Tick-infested humans are exposed to a diverse group of TBPs in Serbia. These pathogens include extracellular (i.e., Borrelia spp.), and intracellular bacteria (e.g., Rickettsia spp.) and hemoparasites (i.e., Babesia spp.). The frequency of detection of these microbes in ticks collected from the enrolled patients was unequal, Rickettsia spp. being the most common pathogen to which tick-infested humans could be exposed in Serbia. The observed health disorders associated with tick bites in humans were both infectious (cases 597/20, 370/20, and 374/20) and allergic (case 412/20), while etiology of condition recorded in patient 225/20 was possibly multifactorial. Additionally, here we presented two clinical cases caused by emerging pathogens, R. felis and R. helvetica. Although both were successfully treated, there is as great risk for them to be non-recognized by medical practitioners due to unawareness of their presence and clinical presentation. A surveillance system and joint network to facilitate rapid communication should be established to examine true prevalence and of diseases caused by emerging rickettsial pathogens in Serbia and nearby Balkan countries. The implementation of a One Health approach can be used to study the circulation of TBPs in human habitats, since a previous study conducted by Banovic et al. (2021a) showed that the active components of chains of infection are poorly characterized for TBPs affecting humans. The approach used in this study for pathogen detection led to the identification of unexpected pathogens. To the best of the authors’ knowledge, this is the first molecular evidence of the occurrence of B. bissettii, B. spielmanii, and Candidatus Cryptoplasma sp. in I. ricinus ticks feeding on humans in Serbia.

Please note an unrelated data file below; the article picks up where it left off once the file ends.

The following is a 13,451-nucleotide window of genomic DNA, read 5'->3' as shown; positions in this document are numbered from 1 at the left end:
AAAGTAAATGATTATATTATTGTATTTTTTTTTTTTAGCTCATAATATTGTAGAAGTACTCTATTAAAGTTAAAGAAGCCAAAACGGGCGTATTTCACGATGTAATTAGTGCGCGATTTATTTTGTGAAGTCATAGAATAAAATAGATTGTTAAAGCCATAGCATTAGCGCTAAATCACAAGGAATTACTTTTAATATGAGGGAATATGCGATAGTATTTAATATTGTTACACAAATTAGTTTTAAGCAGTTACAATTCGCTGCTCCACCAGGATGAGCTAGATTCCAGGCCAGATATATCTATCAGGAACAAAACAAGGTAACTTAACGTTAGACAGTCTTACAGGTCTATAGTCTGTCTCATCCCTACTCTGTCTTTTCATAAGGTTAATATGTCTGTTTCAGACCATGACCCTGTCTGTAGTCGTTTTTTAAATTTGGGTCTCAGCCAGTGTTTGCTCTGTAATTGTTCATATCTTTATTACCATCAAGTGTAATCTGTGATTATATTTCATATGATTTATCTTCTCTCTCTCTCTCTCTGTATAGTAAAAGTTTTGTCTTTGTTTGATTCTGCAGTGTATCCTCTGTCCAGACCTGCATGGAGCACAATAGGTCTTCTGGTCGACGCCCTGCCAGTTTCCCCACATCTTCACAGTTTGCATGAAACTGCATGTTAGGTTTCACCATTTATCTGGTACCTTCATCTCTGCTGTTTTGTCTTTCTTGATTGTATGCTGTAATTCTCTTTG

Data Availability Statement
During the study, we generated gene sequences that were submitted to GenBank. The accession number(s) of these sequences can be found in the article (Table 4).
The studies involving human participants were reviewed and approved by the Ethical Committee of Pasteur Institute Novi Sad (Ethical approval No. 03/2019). The patients/participants provided their written informed consent to participate in this study. Ethical review and approval was not required for the animal study because the household animals samples were collected and analyzed as part of public health intervention in order to detect possible disease spreading foci and to implement measures for pathogen control if needed. Household animals and their blood samples were handled in accordance with EU Directive 2010/63/EU on animal experimentation. Written informed consent for participation was not obtained from the owners because before any sample was collected from the animals, we consulted the owners and received their verbal approval to collect blood samples. Written informed consent was obtained from the individual(s), and minor(s)’ legal guardian/next of kin, for the publication of any potentially identifiable images or data included in this article.